The platform for Belgium's international community

Search form

menu menu
  • Daily & Weekly newsletters
  • Buy & download The Bulletin
  • Comment on our articles

Animal kingdom: Exotic pets on the loose across Belgium

19:26 01/02/2021

A wallaby escaped from its enclosure last Friday and hopped around Genk for a couple of hours before being recovered by its owner. Calls poured into the nature rescue centre in nearby Oudsbergen as the marsupial bounded past a school, down shopping streets and in and out of traffic.

“Half of Genk saw the wallaby,” Dries Damiaens of the nature rescue centre told VRT. “That little beast didn’t make it easy for us, but it was eventually returned safe and sound to its owners.”

Wallabies and kangaroos are legal to keep in Belgium as long as certain conditions are met. “We know the owner, and the animal has a fantastic space,” said Damiaens. “Apparently it found a way to escape; the owners also let us know right away.”

Turns out that a wallaby is a devil to catch. Rescue centre staff ran after it for two hours before losing it in a nature reserve. “He soon turned up back in the centre of town, where he hopped into the courtyard of an apartment complex. We managed to catch him there with a net. All’s well that ends well.”

Monkey set loose

Authorities in Zaventem, meanwhile, are searching for a lion tamarin after a couple set it loose when the police were at the door. Monkeys are illegal to keep as pets, and the police were following up on a tip that the couple was keeping one.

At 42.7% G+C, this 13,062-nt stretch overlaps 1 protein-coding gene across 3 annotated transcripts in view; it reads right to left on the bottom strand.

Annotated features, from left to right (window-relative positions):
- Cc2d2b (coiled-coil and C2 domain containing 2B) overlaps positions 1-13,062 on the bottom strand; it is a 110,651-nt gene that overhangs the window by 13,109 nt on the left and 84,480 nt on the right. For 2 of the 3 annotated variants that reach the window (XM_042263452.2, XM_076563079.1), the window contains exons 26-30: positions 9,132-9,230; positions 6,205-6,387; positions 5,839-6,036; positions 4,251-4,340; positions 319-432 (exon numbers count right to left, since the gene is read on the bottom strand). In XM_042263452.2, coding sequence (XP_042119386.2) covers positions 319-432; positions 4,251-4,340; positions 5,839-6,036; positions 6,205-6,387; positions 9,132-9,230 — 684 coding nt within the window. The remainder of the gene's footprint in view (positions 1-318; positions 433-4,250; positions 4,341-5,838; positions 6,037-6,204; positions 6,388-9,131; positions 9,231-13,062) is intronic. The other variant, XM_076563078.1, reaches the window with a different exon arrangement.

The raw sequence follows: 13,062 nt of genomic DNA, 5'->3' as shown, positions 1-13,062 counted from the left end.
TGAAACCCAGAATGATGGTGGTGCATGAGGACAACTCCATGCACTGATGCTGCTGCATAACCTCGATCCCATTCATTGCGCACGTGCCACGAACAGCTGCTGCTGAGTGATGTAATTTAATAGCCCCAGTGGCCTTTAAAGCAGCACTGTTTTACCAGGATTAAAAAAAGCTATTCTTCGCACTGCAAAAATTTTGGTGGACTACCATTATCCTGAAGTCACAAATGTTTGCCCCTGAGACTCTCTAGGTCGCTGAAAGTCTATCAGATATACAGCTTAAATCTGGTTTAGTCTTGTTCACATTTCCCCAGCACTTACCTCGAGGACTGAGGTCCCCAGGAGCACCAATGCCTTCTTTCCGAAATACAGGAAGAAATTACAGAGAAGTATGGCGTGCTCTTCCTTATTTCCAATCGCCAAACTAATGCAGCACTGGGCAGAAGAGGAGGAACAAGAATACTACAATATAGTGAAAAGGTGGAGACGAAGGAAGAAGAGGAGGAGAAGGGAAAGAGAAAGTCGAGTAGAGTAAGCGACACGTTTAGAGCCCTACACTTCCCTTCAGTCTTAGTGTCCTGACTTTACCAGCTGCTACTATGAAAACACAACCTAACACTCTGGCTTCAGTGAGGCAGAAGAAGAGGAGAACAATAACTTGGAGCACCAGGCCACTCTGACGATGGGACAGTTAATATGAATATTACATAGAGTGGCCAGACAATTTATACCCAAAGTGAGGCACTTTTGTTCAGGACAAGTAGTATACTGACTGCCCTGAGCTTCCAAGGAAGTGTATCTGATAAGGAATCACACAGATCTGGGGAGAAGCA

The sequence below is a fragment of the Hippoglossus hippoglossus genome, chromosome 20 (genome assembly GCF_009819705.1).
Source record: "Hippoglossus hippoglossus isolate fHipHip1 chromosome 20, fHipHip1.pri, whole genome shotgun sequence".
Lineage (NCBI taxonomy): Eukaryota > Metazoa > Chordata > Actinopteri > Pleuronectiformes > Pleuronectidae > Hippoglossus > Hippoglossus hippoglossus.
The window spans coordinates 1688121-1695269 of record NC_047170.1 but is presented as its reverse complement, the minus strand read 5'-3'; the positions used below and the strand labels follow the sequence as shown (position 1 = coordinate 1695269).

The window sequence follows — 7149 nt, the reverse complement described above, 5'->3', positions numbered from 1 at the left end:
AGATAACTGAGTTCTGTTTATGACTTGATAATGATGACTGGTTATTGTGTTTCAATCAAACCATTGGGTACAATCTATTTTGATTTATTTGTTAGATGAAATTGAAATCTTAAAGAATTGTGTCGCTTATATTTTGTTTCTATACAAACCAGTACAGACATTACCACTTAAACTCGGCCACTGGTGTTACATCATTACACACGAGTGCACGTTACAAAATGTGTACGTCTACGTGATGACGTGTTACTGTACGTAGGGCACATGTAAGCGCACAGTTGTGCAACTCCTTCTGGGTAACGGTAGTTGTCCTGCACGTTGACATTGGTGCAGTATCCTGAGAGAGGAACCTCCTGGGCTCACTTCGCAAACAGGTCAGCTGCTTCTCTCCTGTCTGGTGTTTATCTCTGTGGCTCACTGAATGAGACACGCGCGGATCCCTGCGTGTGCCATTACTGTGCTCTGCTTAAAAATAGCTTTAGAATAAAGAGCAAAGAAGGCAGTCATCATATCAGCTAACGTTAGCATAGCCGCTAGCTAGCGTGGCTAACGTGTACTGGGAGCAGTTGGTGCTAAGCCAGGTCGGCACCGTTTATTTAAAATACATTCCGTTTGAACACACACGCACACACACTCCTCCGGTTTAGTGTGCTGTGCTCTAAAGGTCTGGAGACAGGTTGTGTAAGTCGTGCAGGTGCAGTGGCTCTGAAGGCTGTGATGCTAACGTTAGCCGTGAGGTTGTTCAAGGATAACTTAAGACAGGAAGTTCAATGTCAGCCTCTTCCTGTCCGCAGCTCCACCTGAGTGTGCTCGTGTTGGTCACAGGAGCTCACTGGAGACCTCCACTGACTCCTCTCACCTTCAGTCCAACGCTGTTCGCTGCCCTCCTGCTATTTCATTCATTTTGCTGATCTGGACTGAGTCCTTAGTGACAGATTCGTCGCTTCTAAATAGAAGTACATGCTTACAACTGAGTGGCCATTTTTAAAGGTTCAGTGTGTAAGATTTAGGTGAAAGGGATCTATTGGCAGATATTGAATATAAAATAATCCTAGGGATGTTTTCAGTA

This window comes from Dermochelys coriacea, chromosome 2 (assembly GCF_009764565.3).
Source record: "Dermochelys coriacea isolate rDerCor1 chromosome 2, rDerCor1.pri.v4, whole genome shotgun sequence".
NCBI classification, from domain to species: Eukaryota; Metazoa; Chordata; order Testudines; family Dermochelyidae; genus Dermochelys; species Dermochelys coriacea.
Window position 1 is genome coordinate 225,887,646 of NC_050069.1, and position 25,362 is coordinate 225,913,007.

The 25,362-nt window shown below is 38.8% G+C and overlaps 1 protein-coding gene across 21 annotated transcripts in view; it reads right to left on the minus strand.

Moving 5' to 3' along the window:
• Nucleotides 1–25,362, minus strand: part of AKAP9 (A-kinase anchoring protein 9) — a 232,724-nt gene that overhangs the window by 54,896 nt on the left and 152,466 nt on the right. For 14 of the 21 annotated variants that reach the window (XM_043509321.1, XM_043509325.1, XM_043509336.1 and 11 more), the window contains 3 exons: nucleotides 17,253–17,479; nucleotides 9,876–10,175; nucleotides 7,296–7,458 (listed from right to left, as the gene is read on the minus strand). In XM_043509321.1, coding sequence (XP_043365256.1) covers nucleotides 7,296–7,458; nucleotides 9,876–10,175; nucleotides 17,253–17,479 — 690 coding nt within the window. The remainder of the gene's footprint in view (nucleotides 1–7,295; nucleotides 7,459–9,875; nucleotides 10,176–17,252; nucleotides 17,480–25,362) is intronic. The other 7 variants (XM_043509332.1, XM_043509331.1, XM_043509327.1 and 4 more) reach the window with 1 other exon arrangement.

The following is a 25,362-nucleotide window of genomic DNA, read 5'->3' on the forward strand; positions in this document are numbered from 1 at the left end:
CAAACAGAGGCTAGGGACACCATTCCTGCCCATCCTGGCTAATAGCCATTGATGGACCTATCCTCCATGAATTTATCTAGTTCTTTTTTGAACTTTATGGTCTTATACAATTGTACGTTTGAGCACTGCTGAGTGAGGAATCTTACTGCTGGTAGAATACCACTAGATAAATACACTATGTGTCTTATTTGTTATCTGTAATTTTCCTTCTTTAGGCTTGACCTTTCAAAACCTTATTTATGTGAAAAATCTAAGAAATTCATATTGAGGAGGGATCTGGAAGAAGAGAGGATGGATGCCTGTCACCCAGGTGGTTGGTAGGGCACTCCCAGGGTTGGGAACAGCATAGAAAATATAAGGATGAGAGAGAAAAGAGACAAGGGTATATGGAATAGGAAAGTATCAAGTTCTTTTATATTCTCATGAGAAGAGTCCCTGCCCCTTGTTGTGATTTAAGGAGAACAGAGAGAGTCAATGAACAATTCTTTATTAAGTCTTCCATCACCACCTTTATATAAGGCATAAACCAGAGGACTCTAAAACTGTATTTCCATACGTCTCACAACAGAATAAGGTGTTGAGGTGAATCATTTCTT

Rather than face a fine, the couple put the animal outside. By the time the police were informed what had happened, it was gone.

Lion tamarins are native to the Brazilian rainforest and are illegal to keep under Belgium’s exotic animals law. “In this cold and damp weather, the monkey has little chance of surviving,” Zaventem police chief Jean-Pierre Van Thienen told VRT. “There are trees and shrubs in the area, but they don’t provide enough shelter. On top of that, the house is near the motorway.”

The owners have been summoned to appear in court. “Unless you have a special license, you can’t keep this sort of animal,” said Van Thienen. “But if you do get caught, be a little responsible and don’t just let it loose. I don’t think the prosecutor is going to look on this kindly.”

Searching for Iggy

Finally, the people of Diksmuide in West Flanders are keeping their eyes open for a 10-month-old Siberian eagle-owl named Iggy.

Iggy’s 28-year-old owner, Dylan Bogaert, is despondent at the loss of the pet, which escaped from a pen that had not been latched properly after Bogaert’s father had fed the owl. Iggy had been a gift from Bogaert’s mother, who died of cancer last month.

Iggy, a Siberian eagle-owl

Iggy (pictured) is a legal pet, and many of the town’s residents are keeping their eyes open. “I have had a lot of help,” Bogaert told VRT. “I get messages and phone calls from people who are cycling around the area to search for him. Even my postal worker keeps an eye out when he does his rounds.”

Photos, from top: Courtesy VRT, ©Dylan Bogaert

Written by Lisa Bradshaw